Derek Malone sat outside Cook County’s Fantus Clinic in the brilliant fall sunshine, looking tired and discouraged. His stomach hurt and he felt dizzy. It’d been weeks since the 55-year-old had taken medications for his high blood pressure and intestinal ailments – prescriptions he says he can’t afford.
“Ten dollars for a co-pay, I don’t have that,” said Malone, who’s been unemployed and homeless since earlier this year, when his daughter lost a job at a McDonald’s and stopped paying her father to look after her four young children.
“I have zero income, and I get no kind of benefits,” Malone said as resignation crept into his gravelly voice. “The future, man it’s bleak for poor folks like me. I ain’t got no cell phone, no medical card, nothing. You can’t sleep in the streets, the police run you out of the parks. These programs out there, to them I ain’t nothing but a number. It’s a mighty hard pill to swallow.”
Organizations with strong community ties, such as Lawndale Christian Health Center in Chicago’s West Side, will be better able to serve their patients under the Affordable Care Act. Already emphasizing preventive care and a coordinated approach to patient management, including long-term monitoring of chronic problems such as heart disease and diabetes, LCHC and its community stand to benefit from ACA provisions that provide patients with free preventive care, expanded insurance options and federal investments in community health centers in underserved areas. The Lawndale community has one of the highest uninsurance rates in Illinois; under the ACA, organizations like LCHC will continue to serve as a primary care medical home for thousands of patients in this Chicago neighborhood, and will hopefully see more patients, because they will be able to afford insurance for the first time.
In every community across the south and west Sides, as well as other areas of Chicago, there is an individual Celine Woznica calls a “mother hen.”
“There are usually one or two people in a community-based organization who are such trusted and respected members of their communities that people come to them,” says Woznica, program director for the Chicago-based Asian Health Coalition of Illinois. “They know their communities, know their clients and know what those clients need. And they can get those clients connected to services.”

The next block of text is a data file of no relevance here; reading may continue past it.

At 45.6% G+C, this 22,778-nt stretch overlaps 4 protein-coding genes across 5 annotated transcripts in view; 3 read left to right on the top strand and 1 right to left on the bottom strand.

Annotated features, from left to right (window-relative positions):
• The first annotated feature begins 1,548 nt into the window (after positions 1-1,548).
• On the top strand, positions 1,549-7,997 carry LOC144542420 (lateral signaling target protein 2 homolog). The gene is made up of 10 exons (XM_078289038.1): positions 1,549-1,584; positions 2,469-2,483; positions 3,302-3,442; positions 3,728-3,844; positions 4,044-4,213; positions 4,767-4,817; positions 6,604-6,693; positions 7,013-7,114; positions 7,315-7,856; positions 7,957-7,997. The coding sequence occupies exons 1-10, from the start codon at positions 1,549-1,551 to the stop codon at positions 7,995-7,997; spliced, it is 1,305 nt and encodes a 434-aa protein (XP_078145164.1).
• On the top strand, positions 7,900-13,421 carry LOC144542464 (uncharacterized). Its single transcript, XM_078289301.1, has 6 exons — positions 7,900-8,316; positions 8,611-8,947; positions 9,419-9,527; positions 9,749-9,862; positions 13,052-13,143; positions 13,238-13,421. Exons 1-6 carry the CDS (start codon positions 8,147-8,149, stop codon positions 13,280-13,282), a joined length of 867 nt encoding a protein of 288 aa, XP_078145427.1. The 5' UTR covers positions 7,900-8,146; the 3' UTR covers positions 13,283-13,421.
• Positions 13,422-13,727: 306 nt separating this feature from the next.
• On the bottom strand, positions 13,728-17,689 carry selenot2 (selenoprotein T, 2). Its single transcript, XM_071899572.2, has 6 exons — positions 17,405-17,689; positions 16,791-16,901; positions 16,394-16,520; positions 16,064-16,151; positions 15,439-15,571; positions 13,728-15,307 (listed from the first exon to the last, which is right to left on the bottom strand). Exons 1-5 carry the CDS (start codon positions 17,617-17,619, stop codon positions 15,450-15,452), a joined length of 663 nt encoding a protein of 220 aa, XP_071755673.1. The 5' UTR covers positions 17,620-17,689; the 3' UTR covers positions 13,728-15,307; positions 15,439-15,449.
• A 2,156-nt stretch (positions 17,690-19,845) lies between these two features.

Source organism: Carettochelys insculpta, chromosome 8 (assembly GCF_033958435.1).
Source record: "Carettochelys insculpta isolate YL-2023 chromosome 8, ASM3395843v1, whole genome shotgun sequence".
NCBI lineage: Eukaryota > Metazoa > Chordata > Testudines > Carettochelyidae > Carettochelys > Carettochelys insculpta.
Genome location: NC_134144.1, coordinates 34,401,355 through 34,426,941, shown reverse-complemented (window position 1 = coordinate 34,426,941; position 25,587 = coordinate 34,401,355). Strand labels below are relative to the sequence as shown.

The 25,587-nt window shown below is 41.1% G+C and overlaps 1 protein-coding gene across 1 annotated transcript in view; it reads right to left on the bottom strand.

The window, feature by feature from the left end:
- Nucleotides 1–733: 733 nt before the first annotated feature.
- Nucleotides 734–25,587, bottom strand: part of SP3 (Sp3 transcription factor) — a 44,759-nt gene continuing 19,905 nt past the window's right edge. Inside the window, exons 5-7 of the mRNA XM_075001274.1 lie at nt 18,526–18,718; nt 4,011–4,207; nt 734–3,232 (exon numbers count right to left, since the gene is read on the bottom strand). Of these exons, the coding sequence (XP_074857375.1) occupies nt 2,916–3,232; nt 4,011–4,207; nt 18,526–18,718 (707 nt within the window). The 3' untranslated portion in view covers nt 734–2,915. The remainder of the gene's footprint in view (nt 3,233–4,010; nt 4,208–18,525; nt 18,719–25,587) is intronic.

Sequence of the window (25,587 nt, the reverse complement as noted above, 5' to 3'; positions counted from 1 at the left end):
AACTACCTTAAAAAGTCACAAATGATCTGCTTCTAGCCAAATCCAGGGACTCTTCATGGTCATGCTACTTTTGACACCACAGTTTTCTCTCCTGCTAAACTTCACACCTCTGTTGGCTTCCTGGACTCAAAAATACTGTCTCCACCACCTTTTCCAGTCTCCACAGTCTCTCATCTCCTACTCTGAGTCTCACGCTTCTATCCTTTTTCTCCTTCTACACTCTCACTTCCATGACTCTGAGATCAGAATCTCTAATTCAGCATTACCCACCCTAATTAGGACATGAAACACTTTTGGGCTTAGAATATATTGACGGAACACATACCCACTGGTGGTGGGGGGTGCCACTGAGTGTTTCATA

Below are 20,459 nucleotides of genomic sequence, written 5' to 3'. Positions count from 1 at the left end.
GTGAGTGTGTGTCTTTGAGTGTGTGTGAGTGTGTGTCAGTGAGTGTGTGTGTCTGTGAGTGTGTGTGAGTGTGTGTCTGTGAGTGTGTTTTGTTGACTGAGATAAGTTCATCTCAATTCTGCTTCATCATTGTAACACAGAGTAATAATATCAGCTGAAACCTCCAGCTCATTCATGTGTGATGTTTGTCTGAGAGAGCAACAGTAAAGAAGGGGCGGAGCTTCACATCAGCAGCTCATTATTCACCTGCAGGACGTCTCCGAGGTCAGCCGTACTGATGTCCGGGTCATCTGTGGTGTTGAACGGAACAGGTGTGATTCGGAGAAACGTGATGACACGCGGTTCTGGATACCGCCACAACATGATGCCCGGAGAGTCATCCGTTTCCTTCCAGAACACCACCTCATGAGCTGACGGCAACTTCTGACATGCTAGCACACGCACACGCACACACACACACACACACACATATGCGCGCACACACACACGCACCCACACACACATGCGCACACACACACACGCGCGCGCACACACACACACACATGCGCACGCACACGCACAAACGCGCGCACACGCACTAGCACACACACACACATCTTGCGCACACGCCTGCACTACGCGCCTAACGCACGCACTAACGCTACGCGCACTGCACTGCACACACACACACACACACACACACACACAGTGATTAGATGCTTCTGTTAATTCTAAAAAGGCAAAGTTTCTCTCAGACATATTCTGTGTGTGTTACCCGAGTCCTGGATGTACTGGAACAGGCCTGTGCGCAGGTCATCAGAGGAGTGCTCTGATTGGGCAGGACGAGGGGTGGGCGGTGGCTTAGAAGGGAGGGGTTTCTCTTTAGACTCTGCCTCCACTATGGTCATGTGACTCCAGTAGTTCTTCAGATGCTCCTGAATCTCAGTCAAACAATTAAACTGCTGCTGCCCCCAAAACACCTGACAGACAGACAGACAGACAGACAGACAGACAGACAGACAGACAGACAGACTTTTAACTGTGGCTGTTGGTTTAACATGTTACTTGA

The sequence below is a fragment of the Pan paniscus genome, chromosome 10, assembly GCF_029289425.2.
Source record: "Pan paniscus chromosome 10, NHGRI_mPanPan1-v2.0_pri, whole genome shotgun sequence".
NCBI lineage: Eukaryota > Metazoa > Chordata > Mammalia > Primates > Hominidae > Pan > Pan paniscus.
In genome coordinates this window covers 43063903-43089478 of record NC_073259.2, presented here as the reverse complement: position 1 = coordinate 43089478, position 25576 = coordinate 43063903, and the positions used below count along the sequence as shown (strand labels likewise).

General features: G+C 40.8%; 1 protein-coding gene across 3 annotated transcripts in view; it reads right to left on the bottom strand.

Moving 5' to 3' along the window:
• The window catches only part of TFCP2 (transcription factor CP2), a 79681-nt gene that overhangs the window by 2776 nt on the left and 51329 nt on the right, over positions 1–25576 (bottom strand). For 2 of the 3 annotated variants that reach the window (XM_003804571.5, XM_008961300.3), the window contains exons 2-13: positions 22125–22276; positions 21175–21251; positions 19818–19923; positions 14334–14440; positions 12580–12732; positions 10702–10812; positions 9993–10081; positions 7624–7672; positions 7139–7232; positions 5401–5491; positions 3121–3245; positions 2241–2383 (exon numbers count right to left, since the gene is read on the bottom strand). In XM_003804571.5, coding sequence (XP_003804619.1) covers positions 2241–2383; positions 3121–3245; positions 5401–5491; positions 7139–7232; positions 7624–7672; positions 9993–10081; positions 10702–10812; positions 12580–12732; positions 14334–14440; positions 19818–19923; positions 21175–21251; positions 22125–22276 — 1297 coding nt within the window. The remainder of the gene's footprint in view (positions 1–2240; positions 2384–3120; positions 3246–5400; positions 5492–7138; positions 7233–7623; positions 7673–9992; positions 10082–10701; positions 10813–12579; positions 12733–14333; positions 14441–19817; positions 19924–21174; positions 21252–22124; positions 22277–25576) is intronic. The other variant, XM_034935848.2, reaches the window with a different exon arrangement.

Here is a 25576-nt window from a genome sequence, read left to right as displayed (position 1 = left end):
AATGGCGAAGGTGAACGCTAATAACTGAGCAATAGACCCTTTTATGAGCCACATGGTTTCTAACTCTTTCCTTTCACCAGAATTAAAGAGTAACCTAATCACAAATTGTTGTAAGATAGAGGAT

Often, “mother hens” also reside in the community, attend the temple, mosque or church and serve as the individuals folks turn to with questions, she adds. Inquiries may range from where to go for a flu shot to how to get heating assistance to when to go for citizenship classes. Many of these community-based organization staff members are trained in linking people to health care.
A Chicago soul food landmark for over 40 years, Edna’s Restaurant in Garfield Park had both a loyal customer base and a staff to match, weathering a temporary closure in 2010 after the death of its founder. Now called Ruby’s Restaurant, new owner Henry Henderson and long-time manager Lillie Joiner discuss their choices in trying to find health-care coverage for their employees. The Affordable Care Act already provides many such establishments with tax credits for health care coverage, and by 2014, a new marketplace will ensure Illinois small businesses have quality, affordable coverage options.
Uninsured until the birth of his child six months ago, Henry Edwards, life-long Garfield Park resident, negotiated both the symptoms of chronic asthma and the high cost of purchasing medicine to treat it. Parenthood qualified him for Family Care, an Illinois public aid program. After 2014, the Affordable Care Act will strengthen his family’s tenuous hold on health care, by formally prohibiting the exclusion of pre-existing conditions, and by providing subsidies for purchasing private insurance in a competitive marketplace.1 2 Next »
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